The title of this presentation could be seen as misrepresentative—in a good way—as the content was much richer than the name let on. This lunch-panel comprised entertainment industry behemoth Russell Simmons from Rush Communications as well as Sanjay Sharma, the CEO of All Def Digital (which was also founded by Simmons).
All Def Digital aims to reach Millennials through hip-hop culture, which happens to drive global pop culture, with over half of 80 million Millennials reporting that they love or are influenced by it. Contrary to popular belief, 80% of hip-hop consumers are non-African American, which means that Hollywood is leaving a very large population untouched. Moreover, contrary to sub-cultures like punk, which are antagonistic, hip-hop culture is open to diversity and brands to market into. Despite launching only in 2014, All Def grew quickly with its specific content and a creative studio for brands looking to leverage hip-hop culture. They own channels that reach over 3.5 million fans between the ages of 18 and 24.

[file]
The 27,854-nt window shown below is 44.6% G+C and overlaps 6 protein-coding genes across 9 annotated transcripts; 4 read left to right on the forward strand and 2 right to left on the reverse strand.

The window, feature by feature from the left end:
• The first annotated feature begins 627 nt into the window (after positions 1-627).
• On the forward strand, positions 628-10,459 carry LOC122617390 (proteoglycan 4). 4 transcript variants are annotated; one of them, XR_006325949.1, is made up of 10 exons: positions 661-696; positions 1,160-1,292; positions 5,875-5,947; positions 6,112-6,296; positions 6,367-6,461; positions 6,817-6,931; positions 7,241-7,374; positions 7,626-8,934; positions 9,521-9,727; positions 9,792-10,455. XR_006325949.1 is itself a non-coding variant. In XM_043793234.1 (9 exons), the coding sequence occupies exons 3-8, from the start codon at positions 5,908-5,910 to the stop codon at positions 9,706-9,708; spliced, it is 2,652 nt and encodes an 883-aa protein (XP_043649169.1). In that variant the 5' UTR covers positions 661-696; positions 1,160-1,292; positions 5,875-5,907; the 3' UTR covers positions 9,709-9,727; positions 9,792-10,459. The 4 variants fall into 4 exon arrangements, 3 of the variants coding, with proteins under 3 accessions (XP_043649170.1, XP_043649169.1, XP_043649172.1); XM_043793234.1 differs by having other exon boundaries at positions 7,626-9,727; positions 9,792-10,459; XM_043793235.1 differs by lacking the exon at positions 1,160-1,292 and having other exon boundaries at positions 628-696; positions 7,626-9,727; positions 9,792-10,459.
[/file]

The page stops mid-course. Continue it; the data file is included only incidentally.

A lot has changed. These days, digital is giving rise to new stars. What’s different is that it’s now possible to build stars without the traditional gatekeepers. You’ll get the idea from a show that All Def and Spotify created called “Traffic Jam” whose premise is as follows: “What do you get when you pair a rapper and a producer who’ve never worked together before, throw them in the back seat of an SUV, send them into the middle of LA’s legendary rush hour traffic and tell them that they have to create a brand new song before arriving at their destination?”
Surprisingly, considering the number of attendees—and despite the new IEG app that very few people ended up using—one of the biggest challenges at IEG was meeting people. Most messages for meetings remained unseen and unanswered. And the company names on the passes were purposefully small, leaving me squinting my eyes at a number of fellow conference-goers. Three nights were organized for networking, with the first on Sunday in the hotel lobby, before the official start on Monday, meaning not a lot of attendees were there. However, after last year’s disappointing networking event at Soldier Fields, the big networking event on Monday was a high point. The night took place at the Modern Wing of the Art Institute of Chicago, with decent food amid extraordinary surroundings.